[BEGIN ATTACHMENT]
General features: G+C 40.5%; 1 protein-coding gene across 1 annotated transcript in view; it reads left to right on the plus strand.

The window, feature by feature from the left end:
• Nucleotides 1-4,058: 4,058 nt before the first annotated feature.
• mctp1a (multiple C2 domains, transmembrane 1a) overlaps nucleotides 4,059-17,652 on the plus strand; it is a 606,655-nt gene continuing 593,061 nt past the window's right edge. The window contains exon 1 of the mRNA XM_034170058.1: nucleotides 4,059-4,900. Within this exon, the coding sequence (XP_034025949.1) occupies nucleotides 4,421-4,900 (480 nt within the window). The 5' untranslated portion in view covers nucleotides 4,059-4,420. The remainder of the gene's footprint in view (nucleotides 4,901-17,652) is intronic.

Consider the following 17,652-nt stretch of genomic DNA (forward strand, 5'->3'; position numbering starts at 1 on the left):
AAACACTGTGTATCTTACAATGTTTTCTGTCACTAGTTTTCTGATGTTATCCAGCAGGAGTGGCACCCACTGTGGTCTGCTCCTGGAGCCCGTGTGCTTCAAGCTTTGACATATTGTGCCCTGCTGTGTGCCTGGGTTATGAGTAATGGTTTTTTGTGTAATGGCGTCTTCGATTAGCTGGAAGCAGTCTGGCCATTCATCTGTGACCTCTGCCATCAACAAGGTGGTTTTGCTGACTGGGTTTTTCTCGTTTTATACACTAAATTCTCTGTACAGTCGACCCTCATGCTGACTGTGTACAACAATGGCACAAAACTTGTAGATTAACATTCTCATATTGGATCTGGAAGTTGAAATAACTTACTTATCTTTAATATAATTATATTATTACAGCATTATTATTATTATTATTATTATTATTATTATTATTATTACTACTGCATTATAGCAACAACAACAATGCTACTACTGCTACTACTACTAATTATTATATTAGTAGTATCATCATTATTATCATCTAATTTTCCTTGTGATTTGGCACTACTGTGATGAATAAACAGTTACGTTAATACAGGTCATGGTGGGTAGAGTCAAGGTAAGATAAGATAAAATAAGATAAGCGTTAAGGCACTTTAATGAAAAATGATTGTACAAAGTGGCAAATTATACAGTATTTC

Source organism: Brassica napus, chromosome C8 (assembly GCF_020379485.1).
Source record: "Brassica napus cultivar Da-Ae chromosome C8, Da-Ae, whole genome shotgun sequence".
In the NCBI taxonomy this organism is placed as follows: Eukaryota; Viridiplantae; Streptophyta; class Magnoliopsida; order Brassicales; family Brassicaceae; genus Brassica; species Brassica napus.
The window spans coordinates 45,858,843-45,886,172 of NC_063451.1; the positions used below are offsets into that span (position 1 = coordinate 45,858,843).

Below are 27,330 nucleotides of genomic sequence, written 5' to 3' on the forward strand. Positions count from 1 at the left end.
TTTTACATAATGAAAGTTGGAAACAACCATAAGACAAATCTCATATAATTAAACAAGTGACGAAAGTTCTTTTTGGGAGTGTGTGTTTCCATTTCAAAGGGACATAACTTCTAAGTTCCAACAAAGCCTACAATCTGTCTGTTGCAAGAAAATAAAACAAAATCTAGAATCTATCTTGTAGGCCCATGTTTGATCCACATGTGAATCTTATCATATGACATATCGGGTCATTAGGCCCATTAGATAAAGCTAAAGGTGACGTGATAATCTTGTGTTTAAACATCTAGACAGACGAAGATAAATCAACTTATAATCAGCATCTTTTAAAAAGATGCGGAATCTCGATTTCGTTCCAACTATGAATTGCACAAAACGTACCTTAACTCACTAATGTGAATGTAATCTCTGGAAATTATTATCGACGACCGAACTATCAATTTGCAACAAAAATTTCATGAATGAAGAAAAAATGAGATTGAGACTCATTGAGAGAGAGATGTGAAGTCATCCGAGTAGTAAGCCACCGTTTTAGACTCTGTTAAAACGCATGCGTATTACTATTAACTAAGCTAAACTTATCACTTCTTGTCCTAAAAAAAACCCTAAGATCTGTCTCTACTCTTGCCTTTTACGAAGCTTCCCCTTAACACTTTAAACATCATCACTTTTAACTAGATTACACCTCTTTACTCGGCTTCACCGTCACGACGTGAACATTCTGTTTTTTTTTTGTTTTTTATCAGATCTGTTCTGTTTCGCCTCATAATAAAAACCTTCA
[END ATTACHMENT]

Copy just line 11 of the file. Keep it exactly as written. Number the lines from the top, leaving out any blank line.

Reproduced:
Below are 27,330 nucleotides of genomic sequence, written 5' to 3' on the forward strand. Positions count from 1 at the left end.